As I was following the PR world on Twitter last week, I watched a very interesting event unfold. During the night of February 16th, an employee who tweets for the American Red Cross accidently tweeted a personal thought under the organization’s twitter account. Gloria Huang posted on Twitter, “Ryan found two more 4 bottle packs of Dogfish Head’s Midas Touch beer…when we drink we do it right #gettngslizzerd.” Immediately Twitter filled with tweets responding to the shockingly inappropriate Red Cross post.
With the expansion of twitter and other social networking sites in the business world, people often juggle personal and professional accounts for multiple social media outlets. Gloria made an honest mistake, but her tweet was a reflection of the American Red Cross, a well-respected organization that is a player in the international community. Such a comment is a true case of a need for crisis PR.
How would you fix such an enormous blunder that reached an international scale? Many agree the Red Cross handled the situation appropriately. Instantaneously, the tweet was deleted, but deleting a tweet could not fully reverse the damage that had been done. So the Red Cross took a few other steps to repair its’ reputation. Quickly, a new tweet appeared, “We’ve deleted the rogue tweet but rest assured the Red Cross is sober and we’ve confiscated the keys.” This response not only acknowledged that a mistake had been made, but also showed that the Red Cross has the confidence to laugh at itself. The Red Cross also addressed the mistweet as a “twitter faux-pas” on its blog.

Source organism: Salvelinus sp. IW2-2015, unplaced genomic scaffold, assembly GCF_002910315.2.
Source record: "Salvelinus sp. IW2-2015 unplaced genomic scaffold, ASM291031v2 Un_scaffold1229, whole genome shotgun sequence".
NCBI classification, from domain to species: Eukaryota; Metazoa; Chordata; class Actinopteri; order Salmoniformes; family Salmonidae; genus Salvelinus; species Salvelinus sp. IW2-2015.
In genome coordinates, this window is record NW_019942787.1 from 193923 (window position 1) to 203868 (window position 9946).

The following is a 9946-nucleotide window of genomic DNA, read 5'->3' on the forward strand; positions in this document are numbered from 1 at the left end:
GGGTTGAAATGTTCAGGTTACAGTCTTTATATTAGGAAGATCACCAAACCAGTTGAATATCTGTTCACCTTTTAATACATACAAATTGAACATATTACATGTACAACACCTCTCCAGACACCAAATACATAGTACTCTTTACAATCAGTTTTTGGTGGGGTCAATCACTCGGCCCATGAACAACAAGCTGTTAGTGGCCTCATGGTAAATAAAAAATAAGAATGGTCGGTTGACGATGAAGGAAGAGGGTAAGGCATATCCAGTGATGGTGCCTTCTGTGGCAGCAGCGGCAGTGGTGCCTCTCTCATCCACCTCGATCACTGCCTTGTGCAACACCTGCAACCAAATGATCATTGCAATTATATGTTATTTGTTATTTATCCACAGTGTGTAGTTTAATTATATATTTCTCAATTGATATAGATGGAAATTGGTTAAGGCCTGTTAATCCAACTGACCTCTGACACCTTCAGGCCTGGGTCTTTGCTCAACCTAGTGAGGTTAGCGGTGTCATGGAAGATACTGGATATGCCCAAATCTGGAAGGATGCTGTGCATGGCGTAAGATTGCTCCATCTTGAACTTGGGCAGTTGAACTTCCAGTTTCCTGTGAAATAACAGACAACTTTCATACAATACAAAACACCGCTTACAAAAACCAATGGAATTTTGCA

In the blog the Red Cross said, “While we’re a 130 year old humanitarian organization, we’re also made of up human beings. Thanks for not only getting that but for turning our faux pas into something good.” Because the mistake was attended to with an air of grace, many followers of the Red Cross showed their understanding by pledging donations monetarily and expressed interest in attending blood drives.
Here are some key lessons that can be learned from the Red Cross mix-up are as follows:
“1.When a crisis occurs, address it quickly.
2. Respond to the crisis in the same forum where it occurred, as well as putting to work other available social media networks.
3. Be honest about the mistake.
4. Apologize for the mistake.
5. Don’t panic.
6. Use the moment to humanize your brand.”
You often hear that any press is good press, and in the case of the mistweet, this was proven to be true. Because the mistweet included the mention of the small brewery Dogfish, the brewery stirred interest on an international scale. To show their thanks for the free advertising, many distributers of Dogfish joined the twitter conversation and offered beer-for-blood promotions! The mistweet went from an unprofessional crisis to a gain for both the American Red Cross and Dogfish Brewery! By spinning a story with creativity and humor a major crisis can be transformed into good press. Next time you are faced with a crisis, look upon this mistweet case for guidance!
Written by Sarah Vlach